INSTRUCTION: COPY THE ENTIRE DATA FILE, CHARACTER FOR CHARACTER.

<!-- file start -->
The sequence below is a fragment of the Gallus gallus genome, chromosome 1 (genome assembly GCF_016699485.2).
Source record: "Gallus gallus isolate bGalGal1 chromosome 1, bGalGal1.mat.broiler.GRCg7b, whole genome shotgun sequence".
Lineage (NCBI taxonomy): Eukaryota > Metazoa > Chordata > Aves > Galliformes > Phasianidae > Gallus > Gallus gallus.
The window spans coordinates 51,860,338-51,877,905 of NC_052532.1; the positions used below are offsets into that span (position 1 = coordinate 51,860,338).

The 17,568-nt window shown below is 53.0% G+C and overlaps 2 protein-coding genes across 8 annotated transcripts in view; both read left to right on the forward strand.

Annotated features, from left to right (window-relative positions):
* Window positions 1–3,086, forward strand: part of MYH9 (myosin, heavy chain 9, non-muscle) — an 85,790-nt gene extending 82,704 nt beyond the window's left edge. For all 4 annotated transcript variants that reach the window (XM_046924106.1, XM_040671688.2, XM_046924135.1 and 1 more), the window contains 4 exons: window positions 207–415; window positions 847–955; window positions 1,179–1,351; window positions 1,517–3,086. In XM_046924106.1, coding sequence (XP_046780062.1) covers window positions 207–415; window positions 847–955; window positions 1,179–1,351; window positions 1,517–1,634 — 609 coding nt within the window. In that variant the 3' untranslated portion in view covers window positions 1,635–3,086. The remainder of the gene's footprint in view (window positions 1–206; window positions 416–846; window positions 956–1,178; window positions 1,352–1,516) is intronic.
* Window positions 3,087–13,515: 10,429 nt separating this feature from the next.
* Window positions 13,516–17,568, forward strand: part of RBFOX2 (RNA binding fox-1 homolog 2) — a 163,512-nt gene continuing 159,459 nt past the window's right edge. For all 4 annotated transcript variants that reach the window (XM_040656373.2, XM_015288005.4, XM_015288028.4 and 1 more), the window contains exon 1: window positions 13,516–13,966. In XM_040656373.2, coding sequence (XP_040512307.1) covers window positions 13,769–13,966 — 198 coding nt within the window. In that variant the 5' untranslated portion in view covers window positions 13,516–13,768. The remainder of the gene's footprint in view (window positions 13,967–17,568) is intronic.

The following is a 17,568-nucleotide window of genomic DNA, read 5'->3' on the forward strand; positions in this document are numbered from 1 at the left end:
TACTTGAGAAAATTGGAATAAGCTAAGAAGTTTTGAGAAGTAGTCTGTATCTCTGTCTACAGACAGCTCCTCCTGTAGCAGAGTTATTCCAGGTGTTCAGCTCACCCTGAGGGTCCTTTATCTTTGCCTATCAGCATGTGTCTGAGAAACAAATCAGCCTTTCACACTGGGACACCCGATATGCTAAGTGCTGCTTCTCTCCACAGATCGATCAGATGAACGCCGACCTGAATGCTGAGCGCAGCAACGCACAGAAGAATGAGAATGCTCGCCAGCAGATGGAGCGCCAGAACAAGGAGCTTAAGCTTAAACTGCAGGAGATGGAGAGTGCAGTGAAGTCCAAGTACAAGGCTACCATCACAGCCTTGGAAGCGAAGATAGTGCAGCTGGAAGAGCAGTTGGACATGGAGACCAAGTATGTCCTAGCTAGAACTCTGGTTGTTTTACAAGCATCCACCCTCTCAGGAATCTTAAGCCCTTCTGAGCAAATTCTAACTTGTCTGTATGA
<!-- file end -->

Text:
The sequence below is a fragment of the Gallus gallus genome, chromosome 1 (genome assembly GCF_016699485.2).
Source record: "Gallus gallus isolate bGalGal1 chromosome 1, bGalGal1.mat.broiler.GRCg7b, whole genome shotgun sequence".
Lineage (NCBI taxonomy): Eukaryota > Metazoa > Chordata > Aves > Galliformes > Phasianidae > Gallus > Gallus gallus.
The window spans coordinates 51,860,338-51,877,905 of NC_052532.1; the positions used below are offsets into that span (position 1 = coordinate 51,860,338).

The 17,568-nt window shown below is 53.0% G+C and overlaps 2 protein-coding genes across 8 annotated transcripts in view; both read left to right on the forward strand.

Annotated features, from left to right (window-relative positions):
* Window positions 1–3,086, forward strand: part of MYH9 (myosin, heavy chain 9, non-muscle) — an 85,790-nt gene extending 82,704 nt beyond the window's left edge. For all 4 annotated transcript variants that reach the window (XM_046924106.1, XM_040671688.2, XM_046924135.1 and 1 more), the window contains 4 exons: window positions 207–415; window positions 847–955; window positions 1,179–1,351; window positions 1,517–3,086. In XM_046924106.1, coding sequence (XP_046780062.1) covers window positions 207–415; window positions 847–955; window positions 1,179–1,351; window positions 1,517–1,634 — 609 coding nt within the window. In that variant the 3' untranslated portion in view covers window positions 1,635–3,086. The remainder of the gene's footprint in view (window positions 1–206; window positions 416–846; window positions 956–1,178; window positions 1,352–1,516) is intronic.
* Window positions 3,087–13,515: 10,429 nt separating this feature from the next.
* Window positions 13,516–17,568, forward strand: part of RBFOX2 (RNA binding fox-1 homolog 2) — a 163,512-nt gene continuing 159,459 nt past the window's right edge. For all 4 annotated transcript variants that reach the window (XM_040656373.2, XM_015288005.4, XM_015288028.4 and 1 more), the window contains exon 1: window positions 13,516–13,966. In XM_040656373.2, coding sequence (XP_040512307.1) covers window positions 13,769–13,966 — 198 coding nt within the window. In that variant the 5' untranslated portion in view covers window positions 13,516–13,768. The remainder of the gene's footprint in view (window positions 13,967–17,568) is intronic.

The following is a 17,568-nucleotide window of genomic DNA, read 5'->3' on the forward strand; positions in this document are numbered from 1 at the left end:
TACTTGAGAAAATTGGAATAAGCTAAGAAGTTTTGAGAAGTAGTCTGTATCTCTGTCTACAGACAGCTCCTCCTGTAGCAGAGTTATTCCAGGTGTTCAGCTCACCCTGAGGGTCCTTTATCTTTGCCTATCAGCATGTGTCTGAGAAACAAATCAGCCTTTCACACTGGGACACCCGATATGCTAAGTGCTGCTTCTCTCCACAGATCGATCAGATGAACGCCGACCTGAATGCTGAGCGCAGCAACGCACAGAAGAATGAGAATGCTCGCCAGCAGATGGAGCGCCAGAACAAGGAGCTTAAGCTTAAACTGCAGGAGATGGAGAGTGCAGTGAAGTCCAAGTACAAGGCTACCATCACAGCCTTGGAAGCGAAGATAGTGCAGCTGGAAGAGCAGTTGGACATGGAGACCAAGTATGTCCTAGCTAGAACTCTGGTTGTTTTACAAGCATCCACCCTCTCAGGAATCTTAAGCCCTTCTGAGCAAATTCTAACTTGTCTGTATGA